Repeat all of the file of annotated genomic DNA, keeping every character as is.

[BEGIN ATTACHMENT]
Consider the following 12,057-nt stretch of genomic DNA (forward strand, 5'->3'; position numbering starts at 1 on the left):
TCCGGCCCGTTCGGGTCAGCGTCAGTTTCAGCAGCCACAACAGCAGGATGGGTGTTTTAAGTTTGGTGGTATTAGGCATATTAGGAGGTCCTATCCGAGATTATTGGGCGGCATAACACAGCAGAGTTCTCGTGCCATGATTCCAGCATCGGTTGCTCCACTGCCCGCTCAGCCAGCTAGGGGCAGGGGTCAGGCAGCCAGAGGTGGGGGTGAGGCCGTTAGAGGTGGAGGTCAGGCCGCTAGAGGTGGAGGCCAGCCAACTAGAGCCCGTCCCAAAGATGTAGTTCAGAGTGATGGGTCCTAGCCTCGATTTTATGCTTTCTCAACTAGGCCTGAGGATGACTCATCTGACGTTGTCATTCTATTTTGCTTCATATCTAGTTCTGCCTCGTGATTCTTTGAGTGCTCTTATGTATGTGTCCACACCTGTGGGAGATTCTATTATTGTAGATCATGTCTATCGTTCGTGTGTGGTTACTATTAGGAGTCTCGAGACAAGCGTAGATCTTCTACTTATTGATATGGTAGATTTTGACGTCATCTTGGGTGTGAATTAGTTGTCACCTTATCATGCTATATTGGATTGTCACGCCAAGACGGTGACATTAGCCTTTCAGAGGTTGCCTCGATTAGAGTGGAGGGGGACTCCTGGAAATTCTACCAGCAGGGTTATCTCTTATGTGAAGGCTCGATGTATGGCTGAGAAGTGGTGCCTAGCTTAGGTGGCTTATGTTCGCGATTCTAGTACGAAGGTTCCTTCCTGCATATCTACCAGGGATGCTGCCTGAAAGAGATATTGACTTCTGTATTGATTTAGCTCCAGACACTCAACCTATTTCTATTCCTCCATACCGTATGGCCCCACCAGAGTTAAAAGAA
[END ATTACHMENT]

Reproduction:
Consider the following 12,057-nt stretch of genomic DNA (forward strand, 5'->3'; position numbering starts at 1 on the left):
TCCGGCCCGTTCGGGTCAGCGTCAGTTTCAGCAGCCACAACAGCAGGATGGGTGTTTTAAGTTTGGTGGTATTAGGCATATTAGGAGGTCCTATCCGAGATTATTGGGCGGCATAACACAGCAGAGTTCTCGTGCCATGATTCCAGCATCGGTTGCTCCACTGCCCGCTCAGCCAGCTAGGGGCAGGGGTCAGGCAGCCAGAGGTGGGGGTGAGGCCGTTAGAGGTGGAGGTCAGGCCGCTAGAGGTGGAGGCCAGCCAACTAGAGCCCGTCCCAAAGATGTAGTTCAGAGTGATGGGTCCTAGCCTCGATTTTATGCTTTCTCAACTAGGCCTGAGGATGACTCATCTGACGTTGTCATTCTATTTTGCTTCATATCTAGTTCTGCCTCGTGATTCTTTGAGTGCTCTTATGTATGTGTCCACACCTGTGGGAGATTCTATTATTGTAGATCATGTCTATCGTTCGTGTGTGGTTACTATTAGGAGTCTCGAGACAAGCGTAGATCTTCTACTTATTGATATGGTAGATTTTGACGTCATCTTGGGTGTGAATTAGTTGTCACCTTATCATGCTATATTGGATTGTCACGCCAAGACGGTGACATTAGCCTTTCAGAGGTTGCCTCGATTAGAGTGGAGGGGGACTCCTGGAAATTCTACCAGCAGGGTTATCTCTTATGTGAAGGCTCGATGTATGGCTGAGAAGTGGTGCCTAGCTTAGGTGGCTTATGTTCGCGATTCTAGTACGAAGGTTCCTTCCTGCATATCTACCAGGGATGCTGCCTGAAAGAGATATTGACTTCTGTATTGATTTAGCTCCAGACACTCAACCTATTTCTATTCCTCCATACCGTATGGCCCCACCAGAGTTAAAAGAA